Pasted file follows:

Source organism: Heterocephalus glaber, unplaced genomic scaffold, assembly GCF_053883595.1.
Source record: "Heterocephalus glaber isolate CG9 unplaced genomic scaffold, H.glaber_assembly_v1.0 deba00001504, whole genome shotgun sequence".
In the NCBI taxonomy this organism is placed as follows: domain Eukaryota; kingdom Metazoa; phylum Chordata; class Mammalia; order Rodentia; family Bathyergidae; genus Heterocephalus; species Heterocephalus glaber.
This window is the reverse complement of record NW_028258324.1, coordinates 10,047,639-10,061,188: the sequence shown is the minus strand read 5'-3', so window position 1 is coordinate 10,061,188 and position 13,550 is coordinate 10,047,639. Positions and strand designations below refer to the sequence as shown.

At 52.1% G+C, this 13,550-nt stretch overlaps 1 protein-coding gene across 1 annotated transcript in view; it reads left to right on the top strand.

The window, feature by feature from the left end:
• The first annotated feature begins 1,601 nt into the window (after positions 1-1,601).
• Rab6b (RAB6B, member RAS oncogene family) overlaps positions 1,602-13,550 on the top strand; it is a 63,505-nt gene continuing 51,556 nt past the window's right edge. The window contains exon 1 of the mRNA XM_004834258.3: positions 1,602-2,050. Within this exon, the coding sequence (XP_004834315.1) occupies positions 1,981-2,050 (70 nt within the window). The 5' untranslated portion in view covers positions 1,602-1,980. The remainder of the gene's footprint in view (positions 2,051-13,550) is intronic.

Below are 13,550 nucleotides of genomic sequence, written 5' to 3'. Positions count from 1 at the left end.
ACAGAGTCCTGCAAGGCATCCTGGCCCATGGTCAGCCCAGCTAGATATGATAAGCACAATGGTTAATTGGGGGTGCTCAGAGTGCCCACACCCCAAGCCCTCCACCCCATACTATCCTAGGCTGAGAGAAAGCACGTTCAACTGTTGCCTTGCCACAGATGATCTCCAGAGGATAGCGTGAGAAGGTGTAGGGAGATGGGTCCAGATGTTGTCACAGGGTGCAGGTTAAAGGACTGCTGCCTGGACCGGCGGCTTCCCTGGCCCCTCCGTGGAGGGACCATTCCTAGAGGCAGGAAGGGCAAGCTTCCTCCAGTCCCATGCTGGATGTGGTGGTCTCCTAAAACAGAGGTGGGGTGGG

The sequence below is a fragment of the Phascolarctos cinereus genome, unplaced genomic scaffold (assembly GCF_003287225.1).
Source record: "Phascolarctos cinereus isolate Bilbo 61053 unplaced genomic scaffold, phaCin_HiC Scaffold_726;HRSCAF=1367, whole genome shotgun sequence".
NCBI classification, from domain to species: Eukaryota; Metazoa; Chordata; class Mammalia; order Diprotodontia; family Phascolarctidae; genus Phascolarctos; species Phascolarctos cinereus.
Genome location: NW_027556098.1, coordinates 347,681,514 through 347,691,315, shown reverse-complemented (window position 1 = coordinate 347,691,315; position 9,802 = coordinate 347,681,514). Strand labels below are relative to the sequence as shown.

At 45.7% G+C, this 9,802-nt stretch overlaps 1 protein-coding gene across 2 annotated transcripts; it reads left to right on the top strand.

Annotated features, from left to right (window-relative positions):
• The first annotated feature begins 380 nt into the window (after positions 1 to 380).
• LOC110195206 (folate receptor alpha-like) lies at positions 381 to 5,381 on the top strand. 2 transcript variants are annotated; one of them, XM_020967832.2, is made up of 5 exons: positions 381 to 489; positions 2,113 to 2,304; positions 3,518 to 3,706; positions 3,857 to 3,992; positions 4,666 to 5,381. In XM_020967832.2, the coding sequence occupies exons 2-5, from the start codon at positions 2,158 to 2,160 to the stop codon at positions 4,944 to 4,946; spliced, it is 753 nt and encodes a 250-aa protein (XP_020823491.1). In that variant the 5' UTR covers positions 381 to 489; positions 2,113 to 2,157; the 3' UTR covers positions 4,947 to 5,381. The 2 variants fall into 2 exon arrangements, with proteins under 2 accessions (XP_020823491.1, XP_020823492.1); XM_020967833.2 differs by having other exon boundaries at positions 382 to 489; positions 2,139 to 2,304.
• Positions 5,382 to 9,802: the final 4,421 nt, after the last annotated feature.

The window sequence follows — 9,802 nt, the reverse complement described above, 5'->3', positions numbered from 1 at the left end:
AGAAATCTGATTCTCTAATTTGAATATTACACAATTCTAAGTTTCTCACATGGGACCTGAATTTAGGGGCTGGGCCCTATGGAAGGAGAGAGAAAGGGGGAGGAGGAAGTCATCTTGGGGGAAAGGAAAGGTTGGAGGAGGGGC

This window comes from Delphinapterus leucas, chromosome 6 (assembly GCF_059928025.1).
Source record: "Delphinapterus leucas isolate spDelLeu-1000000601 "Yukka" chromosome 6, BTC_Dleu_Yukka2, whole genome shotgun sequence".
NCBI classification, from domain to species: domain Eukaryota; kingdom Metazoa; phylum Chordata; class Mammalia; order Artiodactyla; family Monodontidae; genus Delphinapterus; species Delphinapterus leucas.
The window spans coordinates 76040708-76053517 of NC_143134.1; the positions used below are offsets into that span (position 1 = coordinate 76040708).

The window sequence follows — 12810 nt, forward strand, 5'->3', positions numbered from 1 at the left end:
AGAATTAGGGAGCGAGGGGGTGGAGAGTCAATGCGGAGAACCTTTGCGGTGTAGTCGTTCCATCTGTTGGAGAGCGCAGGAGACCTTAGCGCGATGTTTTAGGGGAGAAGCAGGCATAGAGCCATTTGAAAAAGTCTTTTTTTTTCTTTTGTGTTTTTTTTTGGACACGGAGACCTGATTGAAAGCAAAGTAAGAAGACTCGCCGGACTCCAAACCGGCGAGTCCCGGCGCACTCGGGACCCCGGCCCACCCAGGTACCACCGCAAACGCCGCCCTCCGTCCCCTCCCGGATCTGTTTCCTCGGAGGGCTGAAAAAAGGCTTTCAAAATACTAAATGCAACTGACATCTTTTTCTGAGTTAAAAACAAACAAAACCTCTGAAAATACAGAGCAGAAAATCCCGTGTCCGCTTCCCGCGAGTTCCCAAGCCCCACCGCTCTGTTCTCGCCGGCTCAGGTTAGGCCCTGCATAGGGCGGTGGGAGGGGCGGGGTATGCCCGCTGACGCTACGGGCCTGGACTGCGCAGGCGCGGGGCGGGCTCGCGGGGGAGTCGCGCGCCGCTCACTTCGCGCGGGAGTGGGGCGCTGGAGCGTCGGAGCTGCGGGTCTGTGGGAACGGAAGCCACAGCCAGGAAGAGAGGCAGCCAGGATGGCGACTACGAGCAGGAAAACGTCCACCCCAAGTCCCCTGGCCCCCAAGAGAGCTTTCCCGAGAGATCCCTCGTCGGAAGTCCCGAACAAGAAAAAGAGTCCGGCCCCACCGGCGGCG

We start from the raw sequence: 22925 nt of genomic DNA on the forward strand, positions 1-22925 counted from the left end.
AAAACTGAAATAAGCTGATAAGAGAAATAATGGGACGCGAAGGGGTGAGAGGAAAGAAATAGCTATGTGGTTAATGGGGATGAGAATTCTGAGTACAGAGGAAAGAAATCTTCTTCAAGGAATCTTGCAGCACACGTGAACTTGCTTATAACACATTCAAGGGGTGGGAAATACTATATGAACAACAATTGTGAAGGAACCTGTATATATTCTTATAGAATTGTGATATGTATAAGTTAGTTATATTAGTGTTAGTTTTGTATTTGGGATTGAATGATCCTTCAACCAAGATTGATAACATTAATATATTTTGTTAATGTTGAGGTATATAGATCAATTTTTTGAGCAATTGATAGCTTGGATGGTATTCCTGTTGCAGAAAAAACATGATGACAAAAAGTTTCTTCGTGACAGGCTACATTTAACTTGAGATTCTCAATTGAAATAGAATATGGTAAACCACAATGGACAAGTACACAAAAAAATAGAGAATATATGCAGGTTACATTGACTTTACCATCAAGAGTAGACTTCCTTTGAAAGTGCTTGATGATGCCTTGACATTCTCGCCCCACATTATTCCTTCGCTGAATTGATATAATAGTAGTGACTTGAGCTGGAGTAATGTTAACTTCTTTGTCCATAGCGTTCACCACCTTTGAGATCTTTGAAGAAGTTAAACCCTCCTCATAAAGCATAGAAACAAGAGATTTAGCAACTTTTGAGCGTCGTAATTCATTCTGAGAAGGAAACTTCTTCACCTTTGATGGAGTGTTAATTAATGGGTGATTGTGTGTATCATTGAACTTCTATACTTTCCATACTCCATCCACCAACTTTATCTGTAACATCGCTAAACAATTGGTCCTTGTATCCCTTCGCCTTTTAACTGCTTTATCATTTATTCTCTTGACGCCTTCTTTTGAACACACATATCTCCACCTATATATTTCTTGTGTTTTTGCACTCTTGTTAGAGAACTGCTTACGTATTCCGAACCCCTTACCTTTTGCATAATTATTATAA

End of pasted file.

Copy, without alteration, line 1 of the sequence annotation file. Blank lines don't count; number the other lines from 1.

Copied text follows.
Source organism: Heterocephalus glaber, unplaced genomic scaffold, assembly GCF_053883595.1.